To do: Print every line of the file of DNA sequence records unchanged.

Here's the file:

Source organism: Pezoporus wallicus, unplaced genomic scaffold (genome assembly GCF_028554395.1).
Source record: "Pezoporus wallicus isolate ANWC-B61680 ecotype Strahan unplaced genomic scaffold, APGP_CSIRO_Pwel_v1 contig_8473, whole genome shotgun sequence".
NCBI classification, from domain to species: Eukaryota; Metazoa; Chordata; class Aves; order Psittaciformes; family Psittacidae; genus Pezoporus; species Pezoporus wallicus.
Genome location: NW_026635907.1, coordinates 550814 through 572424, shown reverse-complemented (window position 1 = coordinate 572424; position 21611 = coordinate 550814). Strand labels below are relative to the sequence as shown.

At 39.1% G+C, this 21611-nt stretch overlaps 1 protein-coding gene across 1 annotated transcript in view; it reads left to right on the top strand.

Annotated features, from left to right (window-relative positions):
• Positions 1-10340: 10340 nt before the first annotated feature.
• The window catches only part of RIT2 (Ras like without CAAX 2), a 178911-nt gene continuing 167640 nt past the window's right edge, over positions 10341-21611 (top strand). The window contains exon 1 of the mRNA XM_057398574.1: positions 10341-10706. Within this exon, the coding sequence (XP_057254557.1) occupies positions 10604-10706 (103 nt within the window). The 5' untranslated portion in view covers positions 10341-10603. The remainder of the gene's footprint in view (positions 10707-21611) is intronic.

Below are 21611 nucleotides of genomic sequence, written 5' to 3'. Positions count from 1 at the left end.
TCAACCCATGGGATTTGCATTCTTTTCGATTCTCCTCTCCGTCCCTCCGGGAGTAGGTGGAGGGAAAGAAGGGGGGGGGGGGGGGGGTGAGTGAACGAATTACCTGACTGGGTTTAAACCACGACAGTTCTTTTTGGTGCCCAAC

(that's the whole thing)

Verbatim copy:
Source organism: Pezoporus wallicus, unplaced genomic scaffold (genome assembly GCF_028554395.1).
Source record: "Pezoporus wallicus isolate ANWC-B61680 ecotype Strahan unplaced genomic scaffold, APGP_CSIRO_Pwel_v1 contig_8473, whole genome shotgun sequence".
NCBI classification, from domain to species: Eukaryota; Metazoa; Chordata; class Aves; order Psittaciformes; family Psittacidae; genus Pezoporus; species Pezoporus wallicus.
Genome location: NW_026635907.1, coordinates 550814 through 572424, shown reverse-complemented (window position 1 = coordinate 572424; position 21611 = coordinate 550814). Strand labels below are relative to the sequence as shown.

At 39.1% G+C, this 21611-nt stretch overlaps 1 protein-coding gene across 1 annotated transcript in view; it reads left to right on the top strand.

Annotated features, from left to right (window-relative positions):
• Positions 1-10340: 10340 nt before the first annotated feature.
• The window catches only part of RIT2 (Ras like without CAAX 2), a 178911-nt gene continuing 167640 nt past the window's right edge, over positions 10341-21611 (top strand). The window contains exon 1 of the mRNA XM_057398574.1: positions 10341-10706. Within this exon, the coding sequence (XP_057254557.1) occupies positions 10604-10706 (103 nt within the window). The 5' untranslated portion in view covers positions 10341-10603. The remainder of the gene's footprint in view (positions 10707-21611) is intronic.

Below are 21611 nucleotides of genomic sequence, written 5' to 3'. Positions count from 1 at the left end.
TCAACCCATGGGATTTGCATTCTTTTCGATTCTCCTCTCCGTCCCTCCGGGAGTAGGTGGAGGGAAAGAAGGGGGGGGGGGGGGGGGTGAGTGAACGAATTACCTGACTGGGTTTAAACCACGACAGTTCTTTTTGGTGCCCAAC